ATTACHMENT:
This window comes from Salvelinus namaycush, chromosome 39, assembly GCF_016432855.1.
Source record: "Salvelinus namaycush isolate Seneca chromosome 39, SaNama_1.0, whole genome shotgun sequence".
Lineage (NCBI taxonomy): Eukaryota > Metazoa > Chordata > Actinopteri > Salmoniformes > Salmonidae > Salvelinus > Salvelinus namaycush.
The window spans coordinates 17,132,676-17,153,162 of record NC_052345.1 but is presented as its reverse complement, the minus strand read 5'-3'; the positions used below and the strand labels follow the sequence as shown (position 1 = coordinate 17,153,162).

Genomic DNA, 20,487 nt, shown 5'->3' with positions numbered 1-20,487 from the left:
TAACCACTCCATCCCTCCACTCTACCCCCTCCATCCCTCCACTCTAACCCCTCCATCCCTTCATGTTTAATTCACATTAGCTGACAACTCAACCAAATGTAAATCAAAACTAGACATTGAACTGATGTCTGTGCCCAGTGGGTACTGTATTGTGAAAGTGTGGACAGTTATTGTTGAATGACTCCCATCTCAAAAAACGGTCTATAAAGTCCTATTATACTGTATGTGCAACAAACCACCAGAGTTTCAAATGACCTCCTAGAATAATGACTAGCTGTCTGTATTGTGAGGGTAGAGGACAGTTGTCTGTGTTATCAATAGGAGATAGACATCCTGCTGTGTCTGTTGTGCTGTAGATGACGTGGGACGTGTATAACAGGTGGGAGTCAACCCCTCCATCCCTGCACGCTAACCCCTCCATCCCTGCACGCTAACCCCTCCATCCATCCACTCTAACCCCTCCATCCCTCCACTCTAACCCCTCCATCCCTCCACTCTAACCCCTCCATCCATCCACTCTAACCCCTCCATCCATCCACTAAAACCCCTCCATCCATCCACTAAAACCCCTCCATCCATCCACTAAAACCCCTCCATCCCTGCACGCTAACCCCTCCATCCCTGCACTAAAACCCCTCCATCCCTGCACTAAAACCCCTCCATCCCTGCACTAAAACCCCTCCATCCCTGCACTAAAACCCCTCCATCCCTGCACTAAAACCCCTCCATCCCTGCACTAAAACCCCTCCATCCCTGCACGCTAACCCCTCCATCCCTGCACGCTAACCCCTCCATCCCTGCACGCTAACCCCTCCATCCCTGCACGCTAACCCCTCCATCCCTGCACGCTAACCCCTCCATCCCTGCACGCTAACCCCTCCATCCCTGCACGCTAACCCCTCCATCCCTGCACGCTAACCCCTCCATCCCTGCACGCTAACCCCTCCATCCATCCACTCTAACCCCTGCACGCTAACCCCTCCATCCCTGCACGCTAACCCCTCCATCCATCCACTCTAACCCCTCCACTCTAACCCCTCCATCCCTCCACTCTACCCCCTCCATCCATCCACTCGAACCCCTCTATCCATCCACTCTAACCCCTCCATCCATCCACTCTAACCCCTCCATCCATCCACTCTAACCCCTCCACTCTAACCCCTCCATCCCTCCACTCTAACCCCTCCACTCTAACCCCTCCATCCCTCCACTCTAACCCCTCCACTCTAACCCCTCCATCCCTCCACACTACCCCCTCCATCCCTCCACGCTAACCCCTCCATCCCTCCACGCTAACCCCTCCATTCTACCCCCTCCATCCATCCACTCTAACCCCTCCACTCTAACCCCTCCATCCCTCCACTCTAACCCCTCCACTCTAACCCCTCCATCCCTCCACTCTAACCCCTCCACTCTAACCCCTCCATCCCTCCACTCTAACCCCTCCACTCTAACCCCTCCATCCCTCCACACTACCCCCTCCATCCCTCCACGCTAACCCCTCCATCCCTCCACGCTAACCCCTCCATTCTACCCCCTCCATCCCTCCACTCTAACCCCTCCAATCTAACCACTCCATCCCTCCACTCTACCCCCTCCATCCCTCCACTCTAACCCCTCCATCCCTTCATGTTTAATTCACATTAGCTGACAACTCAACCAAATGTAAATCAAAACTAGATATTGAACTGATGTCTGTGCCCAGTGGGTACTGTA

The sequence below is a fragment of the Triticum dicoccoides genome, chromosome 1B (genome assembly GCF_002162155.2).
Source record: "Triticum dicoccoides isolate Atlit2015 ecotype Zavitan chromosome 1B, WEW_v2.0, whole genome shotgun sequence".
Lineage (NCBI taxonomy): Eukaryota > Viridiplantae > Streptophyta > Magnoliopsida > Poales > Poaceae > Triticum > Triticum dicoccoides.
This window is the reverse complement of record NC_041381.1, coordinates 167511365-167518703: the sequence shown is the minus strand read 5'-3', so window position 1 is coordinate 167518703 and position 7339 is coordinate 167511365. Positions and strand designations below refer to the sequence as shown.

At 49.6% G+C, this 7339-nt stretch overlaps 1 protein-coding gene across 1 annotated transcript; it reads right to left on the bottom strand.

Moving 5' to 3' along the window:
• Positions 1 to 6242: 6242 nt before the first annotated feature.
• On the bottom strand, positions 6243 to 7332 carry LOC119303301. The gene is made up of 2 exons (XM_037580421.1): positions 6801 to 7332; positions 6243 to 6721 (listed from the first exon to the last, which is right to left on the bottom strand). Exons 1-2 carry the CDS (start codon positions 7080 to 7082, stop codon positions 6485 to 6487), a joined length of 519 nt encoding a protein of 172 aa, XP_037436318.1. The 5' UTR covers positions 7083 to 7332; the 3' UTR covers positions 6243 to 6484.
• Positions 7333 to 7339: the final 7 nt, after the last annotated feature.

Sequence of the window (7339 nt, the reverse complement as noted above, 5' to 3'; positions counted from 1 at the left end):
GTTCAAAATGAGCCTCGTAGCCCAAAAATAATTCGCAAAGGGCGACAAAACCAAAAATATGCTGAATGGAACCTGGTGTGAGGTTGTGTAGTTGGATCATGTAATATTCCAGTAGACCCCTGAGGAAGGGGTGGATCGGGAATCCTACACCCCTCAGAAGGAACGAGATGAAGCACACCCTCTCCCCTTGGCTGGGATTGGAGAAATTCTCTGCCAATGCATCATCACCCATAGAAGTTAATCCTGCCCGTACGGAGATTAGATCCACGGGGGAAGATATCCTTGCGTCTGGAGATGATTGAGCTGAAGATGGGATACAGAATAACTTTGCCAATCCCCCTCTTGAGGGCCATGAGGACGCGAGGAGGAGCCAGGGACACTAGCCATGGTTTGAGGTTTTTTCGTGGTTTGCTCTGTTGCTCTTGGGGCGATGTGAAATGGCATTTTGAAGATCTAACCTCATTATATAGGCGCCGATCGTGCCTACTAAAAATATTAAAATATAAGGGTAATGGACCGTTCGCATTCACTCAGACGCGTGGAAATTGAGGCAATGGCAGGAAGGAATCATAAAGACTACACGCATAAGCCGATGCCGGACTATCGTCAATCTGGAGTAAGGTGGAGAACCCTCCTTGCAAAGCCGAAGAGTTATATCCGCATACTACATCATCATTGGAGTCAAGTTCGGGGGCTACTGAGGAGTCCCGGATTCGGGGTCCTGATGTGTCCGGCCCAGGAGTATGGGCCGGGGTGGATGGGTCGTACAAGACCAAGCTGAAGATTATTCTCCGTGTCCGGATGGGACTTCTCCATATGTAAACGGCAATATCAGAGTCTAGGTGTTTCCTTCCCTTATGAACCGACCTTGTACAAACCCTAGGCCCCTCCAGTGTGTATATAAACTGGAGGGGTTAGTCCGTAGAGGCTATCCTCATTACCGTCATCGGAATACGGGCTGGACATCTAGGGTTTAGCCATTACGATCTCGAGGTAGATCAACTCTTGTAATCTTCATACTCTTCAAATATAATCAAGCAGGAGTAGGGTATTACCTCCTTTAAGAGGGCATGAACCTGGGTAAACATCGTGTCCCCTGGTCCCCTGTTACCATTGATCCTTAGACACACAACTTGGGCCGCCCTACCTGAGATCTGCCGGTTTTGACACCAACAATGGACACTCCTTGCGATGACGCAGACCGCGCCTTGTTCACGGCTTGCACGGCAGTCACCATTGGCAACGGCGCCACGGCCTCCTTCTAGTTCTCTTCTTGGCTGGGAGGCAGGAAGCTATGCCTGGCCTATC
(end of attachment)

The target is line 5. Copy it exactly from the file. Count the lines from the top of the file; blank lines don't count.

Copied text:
Genomic DNA, 20,487 nt, shown 5'->3' with positions numbered 1-20,487 from the left: